In fact, in all these and other examples, the deaths were predictable and that’s the biggest reason this law sucks.

Even freaking Boromir’s death from LOTR: Fellowship of the Ring was foreseeable the instant he tried to get the Ring for himself—even if the crime wasn’t even so bad. It was still unforgivable. All those who wanted the stupid Ring were punished. Even Frodo lost his finger for giving in to it when he finally reached Mount Doom.

…I feel like I got off track.

Where was I? Ah yes.

Right now, as I explained in an earlier post, I’m currently worried for a certain beloved angel character in the show Supernatural.

For the entire series, Castiel has been the goodest of goody-two-shoes. He always wanted to do the right thing, but I know that doesn’t mean crap in storyland.

As good and evil became more and more unclear as the show went on, Castiel started to bend the rules a little.

In the last episode, Castiel killed his friend and one of his brothers, the angel Baltazar. I’m praying to God that this act doesn’t count as something that crosses the line into heinous and unforgivable. After all, Baltazar was sort of a jerk and he did betray Castiel.  But now that Castiel believes he’s God and there’s an entire season to go, he has plenty of time to do some real damage and earn his inevitable death.

I hope not. But if he does, you now know why.

I actually hate this “law” and love it whenever I see it broken. I am interested in true redemption and forgiveness, no matter what the person has done. In fact, the worse the person did, the greater the redemption and sacrifice, the more I want to see that character survive.

The only exception I’ve seen this law broken repeatedly are in horror movies. But of course, they have to let the killer live if they want to do a sequel. Sometimes, here I’d like to see the opposite happen…except in Saw. That was perfect. True, he still had to die in the end (to me Saw ended with the third movie. The rest are just fanfiction), so in a way the law was still in effect…but with a twist since he still won in the end.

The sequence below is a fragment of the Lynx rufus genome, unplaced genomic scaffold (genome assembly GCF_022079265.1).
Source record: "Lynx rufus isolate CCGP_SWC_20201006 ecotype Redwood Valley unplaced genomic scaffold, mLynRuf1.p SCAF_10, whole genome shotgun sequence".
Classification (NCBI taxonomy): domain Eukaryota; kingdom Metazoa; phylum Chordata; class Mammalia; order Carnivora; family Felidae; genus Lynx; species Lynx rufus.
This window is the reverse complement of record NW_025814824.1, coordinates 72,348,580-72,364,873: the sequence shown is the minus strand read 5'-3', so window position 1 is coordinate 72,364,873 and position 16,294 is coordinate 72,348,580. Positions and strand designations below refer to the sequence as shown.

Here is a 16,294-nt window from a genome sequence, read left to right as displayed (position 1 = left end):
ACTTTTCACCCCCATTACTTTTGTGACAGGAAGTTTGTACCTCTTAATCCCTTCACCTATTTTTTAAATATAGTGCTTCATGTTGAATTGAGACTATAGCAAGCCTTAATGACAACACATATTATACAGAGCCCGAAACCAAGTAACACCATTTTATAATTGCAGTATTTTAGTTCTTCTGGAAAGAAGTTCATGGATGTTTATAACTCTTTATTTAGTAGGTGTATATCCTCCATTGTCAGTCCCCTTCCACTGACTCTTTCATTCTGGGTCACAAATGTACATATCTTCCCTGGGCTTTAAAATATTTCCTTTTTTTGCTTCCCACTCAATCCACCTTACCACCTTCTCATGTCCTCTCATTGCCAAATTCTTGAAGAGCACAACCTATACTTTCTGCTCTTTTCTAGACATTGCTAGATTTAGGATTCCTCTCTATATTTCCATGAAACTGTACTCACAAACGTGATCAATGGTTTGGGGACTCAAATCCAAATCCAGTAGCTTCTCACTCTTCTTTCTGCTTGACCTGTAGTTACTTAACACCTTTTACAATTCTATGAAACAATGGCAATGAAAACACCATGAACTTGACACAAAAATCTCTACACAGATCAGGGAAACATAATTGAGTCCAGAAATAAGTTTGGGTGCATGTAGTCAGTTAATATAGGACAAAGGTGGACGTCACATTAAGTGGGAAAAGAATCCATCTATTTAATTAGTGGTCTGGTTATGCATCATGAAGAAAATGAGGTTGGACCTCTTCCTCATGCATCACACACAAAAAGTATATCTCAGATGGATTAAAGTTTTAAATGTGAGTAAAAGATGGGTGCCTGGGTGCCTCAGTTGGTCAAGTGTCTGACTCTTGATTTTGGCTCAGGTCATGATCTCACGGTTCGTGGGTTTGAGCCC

So I guess, I just would like to see people break away from formulas or at the very least twist them and make them interesting.

Next Week: Story Law #2 – The Third Wheel Must Die.

10 thoughts on “Story Laws – #1 Dead Man Walking

Add yours

  1. Hmm…

    Yeah I think I see what you mean, and I’m definitely most critical of JK Rowling. Hard not to be because she handled some things brilliantly, and fell flat on others IMO. I think some fantasy writers tend to lean to heavily on the magic in their worlds to get some of the difficult things across in a story. Not that I know how I would have written Snape telling Harry, but I do agree that would have been more powerful.

    As for the whole dead man walking thing…

    I’m hard-pressed to find an example of someone doing something bad and not getting killed for it. If this says anything the more recent book I’ve reread that I can speak to on that subject would be Long John Silver in Treasure Island, and I did enjoy how the author handled it, just because that’s the kind of character Silver was, devious but also clever.

    In my novel evil gets whats coming to it only if it suits the story. Because, in real life, isn’t it more likely evil people get away with what they do?

    1. Well, there is sort of a satisfaction when a character that is truly vile, that you truly hate, gets the axe.

      What I really mean though are the characters who have repented in some way. That despite what they did in the past, they’re truly good in heart.

      Like Dark Vader. Probably the most famous villain ever that everyone loves. In the end, he sort of repents and is, deep deep down the good guy he used to be. But nope, he had to die.